Some defective squash seeds sprouted a successful niche business for the Ropp family in Oregon’s Willamette Valley.
In the late 1940s, samples from a 500-pound lot of squash seeds grown by A.M. Ropp refused to germinate, rendering it unsalable to a major seed buyer.
Instead, he shipped the seeds to a food company that roasted and sold them to consumers.
Decades later, the Ropp family’s company, Autumn Seed in Albany, Ore., is entirely devoted to producing squash seed for the confectionery market.
The company has also developed automated systems of harvesting and processing the seeds.
Harvesting, which once required splitting the squash with a machete and scooping out the innards manually, is now conducted by specialty machinery the Ropp family has refined over time.
“It’s more trial-and-error than anything else,” said Howard Ropp, the son of A.M. Ropp.
Autumn Seed contracts with dozens of farmers to grow squash on about 2,300 acres across the Willamette Valley.
Once the crop is ready for harvest in late September, however, the company uses its own equipment to pile the bulbous fruits into neat rows and later mechanically break them open to gather the seeds.
With the help of their longtime machinery fabricator, Marlon Kauffman, the Ropps have created a windrower that separates the squash from other plant material as it pushes the crop into rows.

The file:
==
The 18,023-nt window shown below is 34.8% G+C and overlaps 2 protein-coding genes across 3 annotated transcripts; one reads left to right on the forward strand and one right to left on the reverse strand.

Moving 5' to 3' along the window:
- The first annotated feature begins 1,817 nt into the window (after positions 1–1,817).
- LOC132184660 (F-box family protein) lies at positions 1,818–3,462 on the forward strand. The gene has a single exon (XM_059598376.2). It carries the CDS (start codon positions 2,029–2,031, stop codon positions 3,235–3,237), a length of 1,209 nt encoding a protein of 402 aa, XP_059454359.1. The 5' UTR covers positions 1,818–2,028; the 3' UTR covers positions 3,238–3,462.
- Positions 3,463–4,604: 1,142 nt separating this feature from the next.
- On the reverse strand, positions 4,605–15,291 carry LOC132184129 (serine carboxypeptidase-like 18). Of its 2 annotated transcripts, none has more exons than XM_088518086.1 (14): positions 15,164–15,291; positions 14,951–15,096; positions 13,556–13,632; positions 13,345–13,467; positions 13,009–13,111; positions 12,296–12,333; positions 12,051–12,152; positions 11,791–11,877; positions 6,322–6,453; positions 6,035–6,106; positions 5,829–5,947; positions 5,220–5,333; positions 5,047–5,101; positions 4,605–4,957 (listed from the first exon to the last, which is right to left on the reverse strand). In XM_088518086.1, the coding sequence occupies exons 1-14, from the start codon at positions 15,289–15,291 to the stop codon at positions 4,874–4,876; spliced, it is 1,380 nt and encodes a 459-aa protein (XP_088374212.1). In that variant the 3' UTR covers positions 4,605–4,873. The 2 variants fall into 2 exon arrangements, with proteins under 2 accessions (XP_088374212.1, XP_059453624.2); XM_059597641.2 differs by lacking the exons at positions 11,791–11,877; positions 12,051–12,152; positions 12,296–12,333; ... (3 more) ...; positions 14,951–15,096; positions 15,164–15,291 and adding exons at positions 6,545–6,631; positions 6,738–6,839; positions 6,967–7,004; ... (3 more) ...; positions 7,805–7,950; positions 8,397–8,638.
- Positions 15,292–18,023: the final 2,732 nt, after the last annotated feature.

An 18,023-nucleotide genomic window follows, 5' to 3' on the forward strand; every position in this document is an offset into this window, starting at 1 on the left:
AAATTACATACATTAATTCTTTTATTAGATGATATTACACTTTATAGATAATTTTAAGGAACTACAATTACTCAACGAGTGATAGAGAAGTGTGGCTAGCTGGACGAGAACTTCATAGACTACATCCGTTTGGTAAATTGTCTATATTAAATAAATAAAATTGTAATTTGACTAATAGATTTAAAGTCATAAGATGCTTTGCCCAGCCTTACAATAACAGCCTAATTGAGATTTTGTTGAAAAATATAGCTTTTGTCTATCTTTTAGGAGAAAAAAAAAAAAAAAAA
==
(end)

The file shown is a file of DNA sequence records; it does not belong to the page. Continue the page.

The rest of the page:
“You’re knocking them off the vines and laying them down on a carpet of vines,” said Greg Ropp, A.M. Ropp’s grandson.
The next step is directing the company’s nine specialized self-propelled combines to scoop up squash and split them open.
The mushy entrails then pass through a revolving perforated drum — the seeds are collected after falling through the holes while the rest of the squash is ejected from the back.
“They take the seeds and leave the meat laying on the ground,” Greg Ropp said.
The seeds are washed and dried at the company’s facility in Albany, then shipped to a food manufacturer that roasts, packages and markets them under the Bigs brand.
Although they’re sold as pumpkin seeds — and the fruit looks similar to a pumpkin — the functional difference between Autumn Seeds’ squash and the type used for Jack O’Lanterns is “night and day,” said Greg Ropp.
The meat of the company’s squash is thicker than a regular pumpkin’s, which prevents the fruit from breaking open during windrowing. The seeds are also thicker and have larger kernels, he said.
Growers can generally earn $1,000 per acre from the crop, though some gave grossed as much as $1,650 per acre due to high yields, Greg Ropp said.
The company is always on the lookout for new farmers, as the crop can only be grown once every three to four years on one field, he said. “That virgin ground gets high yields.”
Rod Chambers, a farmer near Albany, Ore., said he grows the crop for rotation and diversification.
A new pre-emergent herbicide was recently labeled for the crop, which has eased weed control, he said.
Another plus is that Autumn Seed takes over once the squash is ripe, Chambers said. “The big benefit to me is they come in and harvest the crop.”